Wisconsin has over 4,200 licensed foster homes.

According to Wisconsin Department of Children and Families Deputy Communications Director Gina Paige, the total number of foster beds statewide is close to 9,800.

“We do not currently have a situation where there are not enough available foster parents with which to place children,” Paige said answering a question posed by the Milton Courier in an email. “However, some areas of the state are experiencing more challenges in finding foster parents at all training levels and DCF continues to actively work with partners to identify and train parents who are willing to offer care to children in need of a temporary, loving environment to call home.”

Rick and Peggy Cadd of Milton, foster parents for nearly 40 years, have served as a resource for other foster parents. Peggy also has taught foster care classes.

“The most important thing when you take a child into your home is to be flexible – and patient,” she said.

Foster parents face a lot of scrutiny, she said.

“Biological parents will complain about how you parent,” she said, “and social workers will come in and out of your home.”

As a foster parent, Rick said, “You might think of yourself as a savior or someone who saves children. They don’t think like that.”

Their oldest daughter, after she was adopted, would tell Peggy, “You’re not my real mom.”

“There’s a lot of ‘knives’ they throw at you,” she said.

Peggy’s reply was: “I’m really here. I really did your laundry. I’m really going to drive you to school.”

No matter what she said, the comment still hurt. “You can’t personalize it,” she said.

“You think your home is so much better than what they had,” Rick said. “It’s different to them. In their eyes, you’re ripping them out of their world.”

“You’re ripping them out of everything that is their norm,” Peggy said. “A house like this where everything’s put away, there’s not guns laying around or there’s not garbage on the floor – this is strange to them. They don’t know how to deal with that.”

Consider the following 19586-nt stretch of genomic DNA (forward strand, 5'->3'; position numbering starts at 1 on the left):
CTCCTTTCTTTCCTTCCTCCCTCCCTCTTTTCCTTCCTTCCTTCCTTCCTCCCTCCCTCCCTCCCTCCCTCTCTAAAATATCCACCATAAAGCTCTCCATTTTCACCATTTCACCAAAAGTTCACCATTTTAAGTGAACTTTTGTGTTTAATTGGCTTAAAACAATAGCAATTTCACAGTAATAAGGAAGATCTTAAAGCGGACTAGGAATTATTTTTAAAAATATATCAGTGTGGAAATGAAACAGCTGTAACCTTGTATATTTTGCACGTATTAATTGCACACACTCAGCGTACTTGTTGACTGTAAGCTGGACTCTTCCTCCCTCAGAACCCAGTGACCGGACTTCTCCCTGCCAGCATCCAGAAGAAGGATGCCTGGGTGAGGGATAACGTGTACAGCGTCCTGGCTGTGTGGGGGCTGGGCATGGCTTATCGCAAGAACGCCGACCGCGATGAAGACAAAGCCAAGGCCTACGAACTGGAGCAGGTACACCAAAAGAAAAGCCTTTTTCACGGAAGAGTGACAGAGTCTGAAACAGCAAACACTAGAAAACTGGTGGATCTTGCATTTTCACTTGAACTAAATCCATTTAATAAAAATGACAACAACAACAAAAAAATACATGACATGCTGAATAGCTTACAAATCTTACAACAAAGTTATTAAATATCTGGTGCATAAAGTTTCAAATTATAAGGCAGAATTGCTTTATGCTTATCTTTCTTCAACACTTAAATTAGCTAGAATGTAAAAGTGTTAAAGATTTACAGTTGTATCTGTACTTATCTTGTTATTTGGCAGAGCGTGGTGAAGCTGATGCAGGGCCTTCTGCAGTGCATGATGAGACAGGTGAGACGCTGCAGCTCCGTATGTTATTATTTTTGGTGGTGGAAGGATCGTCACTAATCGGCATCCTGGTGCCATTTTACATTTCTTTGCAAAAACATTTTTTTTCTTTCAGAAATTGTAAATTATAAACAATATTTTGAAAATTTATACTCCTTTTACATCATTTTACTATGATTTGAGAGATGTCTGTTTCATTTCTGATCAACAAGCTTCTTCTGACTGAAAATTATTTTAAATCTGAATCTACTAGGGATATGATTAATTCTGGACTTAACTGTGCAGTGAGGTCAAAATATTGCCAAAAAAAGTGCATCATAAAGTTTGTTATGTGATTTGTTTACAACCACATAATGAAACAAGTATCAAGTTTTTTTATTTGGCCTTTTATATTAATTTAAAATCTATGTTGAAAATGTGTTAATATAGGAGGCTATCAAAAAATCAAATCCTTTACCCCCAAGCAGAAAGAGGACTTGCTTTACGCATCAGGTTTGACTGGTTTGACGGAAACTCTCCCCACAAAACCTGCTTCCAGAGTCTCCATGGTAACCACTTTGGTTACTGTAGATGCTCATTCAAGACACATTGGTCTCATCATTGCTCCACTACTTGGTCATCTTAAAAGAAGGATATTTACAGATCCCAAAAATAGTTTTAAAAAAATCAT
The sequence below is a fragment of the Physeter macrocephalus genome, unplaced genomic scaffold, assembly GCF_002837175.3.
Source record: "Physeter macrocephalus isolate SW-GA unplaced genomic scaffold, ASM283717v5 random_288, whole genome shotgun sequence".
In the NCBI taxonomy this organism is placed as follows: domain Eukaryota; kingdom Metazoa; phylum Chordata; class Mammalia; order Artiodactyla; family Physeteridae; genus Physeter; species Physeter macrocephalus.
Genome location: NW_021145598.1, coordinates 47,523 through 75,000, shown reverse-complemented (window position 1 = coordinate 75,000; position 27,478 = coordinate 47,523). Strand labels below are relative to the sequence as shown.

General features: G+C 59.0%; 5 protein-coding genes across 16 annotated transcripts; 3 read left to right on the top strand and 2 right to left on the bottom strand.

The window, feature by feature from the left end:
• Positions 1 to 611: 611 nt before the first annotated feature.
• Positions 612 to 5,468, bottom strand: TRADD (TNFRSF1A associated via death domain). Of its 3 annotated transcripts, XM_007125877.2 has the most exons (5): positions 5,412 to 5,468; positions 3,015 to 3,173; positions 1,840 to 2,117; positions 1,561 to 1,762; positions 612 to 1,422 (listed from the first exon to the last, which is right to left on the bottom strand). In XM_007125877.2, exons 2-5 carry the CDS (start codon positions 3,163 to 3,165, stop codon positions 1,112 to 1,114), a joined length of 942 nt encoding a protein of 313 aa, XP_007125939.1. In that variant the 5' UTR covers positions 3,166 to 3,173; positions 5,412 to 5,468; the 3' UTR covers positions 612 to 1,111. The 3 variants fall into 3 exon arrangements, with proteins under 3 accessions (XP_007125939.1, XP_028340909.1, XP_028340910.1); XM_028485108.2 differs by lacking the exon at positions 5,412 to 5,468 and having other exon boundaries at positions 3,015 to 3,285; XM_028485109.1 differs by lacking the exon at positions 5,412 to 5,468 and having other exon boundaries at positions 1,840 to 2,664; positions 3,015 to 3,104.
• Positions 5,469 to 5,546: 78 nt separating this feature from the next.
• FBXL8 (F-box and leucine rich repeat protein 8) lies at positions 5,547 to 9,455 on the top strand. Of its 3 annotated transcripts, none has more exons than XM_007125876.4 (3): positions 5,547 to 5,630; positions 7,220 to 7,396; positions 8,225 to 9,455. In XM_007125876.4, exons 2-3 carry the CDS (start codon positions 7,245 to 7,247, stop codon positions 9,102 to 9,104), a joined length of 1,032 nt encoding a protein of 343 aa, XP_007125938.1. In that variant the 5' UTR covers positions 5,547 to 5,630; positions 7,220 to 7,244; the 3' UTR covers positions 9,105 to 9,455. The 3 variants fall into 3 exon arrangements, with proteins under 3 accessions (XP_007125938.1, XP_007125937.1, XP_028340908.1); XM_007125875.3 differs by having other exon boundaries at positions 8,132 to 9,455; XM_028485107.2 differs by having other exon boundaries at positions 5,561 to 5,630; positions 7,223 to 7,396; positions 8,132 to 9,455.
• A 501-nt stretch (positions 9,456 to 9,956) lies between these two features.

The Cadds previously did chores on Saturday. Peggy gave one teen a bucket of supplies to clean the bathroom. Later she found the girl sitting on the floor crying because she didn’t know how.

“Don’t be judgmental,” Peggy said. “And don’t forget they love their parents. Don’t criticize their parents. I don’t care if they are a drug dealer or they just killed somebody. Even in bad situations there’s something that parent did right for that child.”

Rick said they always tried to have empathy for the biological parents.

Some of the biological parents themselves went through horrible things as kids, Peggy said.

“The bottom line is we all just need somebody that’s going to love us unconditionally,” she said. “The path to healing that I’ve seen for my kids is really loving them for who they are, then working on the behaviors. We all have things we can work on every day. A child can’t grow. A child can’t get better if they don’t know they’re unconditionally loved.”

“We look at the positives instead of looking at the problems,” she said.

In addition to being part of the family, the Cadds said there are three things children should do when they’re at home:

• Have a job. (Five of their children worked at Culver’s.)

• Be in a sport or activity.

• Play an instrument (2 years minimum).

Because the money they earned had to go in the bank, four of the Cadd children paid for their cars in cash at the age of 17 or 18.

Most people should never think about having a dozen kids at home, Peggy said, “because you have to learn how to let go.”

She points to the patio door looking outside where they have baseball diamond complete with a backstop and equipment shed and even a portable toilet. If she wanted to, she could focus not on the fun all the fun they have outside, but on the window.

“It’s gross,” she said. “It’s got fingerprints and pawprints all over.”

Fostering has helped Peggy focus on reality.

When she taught foster parent training classes and did training for the state, she would give three volunteers a towel and ask them to fold it. They would fold the towel into a square or roll it up, then Peggy would say, “The trifold is the perfect and only way to fold it because that’s the right way.”

Then she’d ask: “Is it the right way, wrong way or is it different?”

She uses another example: If a parent stays up with a young child until 3 a.m. then sleeps until noon, that’s just different.

“I think that’s where we get into a lot of cultural clashes: We think our way is the right way,” she said.

Foster parents come up with all kinds of different strategies.

When Peggy had to go to the grocery store with a dozen or so children including babies in a stroller and a child in a wheelchair, she had to come up with something. And she did: “I said, ‘If everybody’s really good in the store, we’re all having ice cream sundaes for lunch. They never said a peep.”

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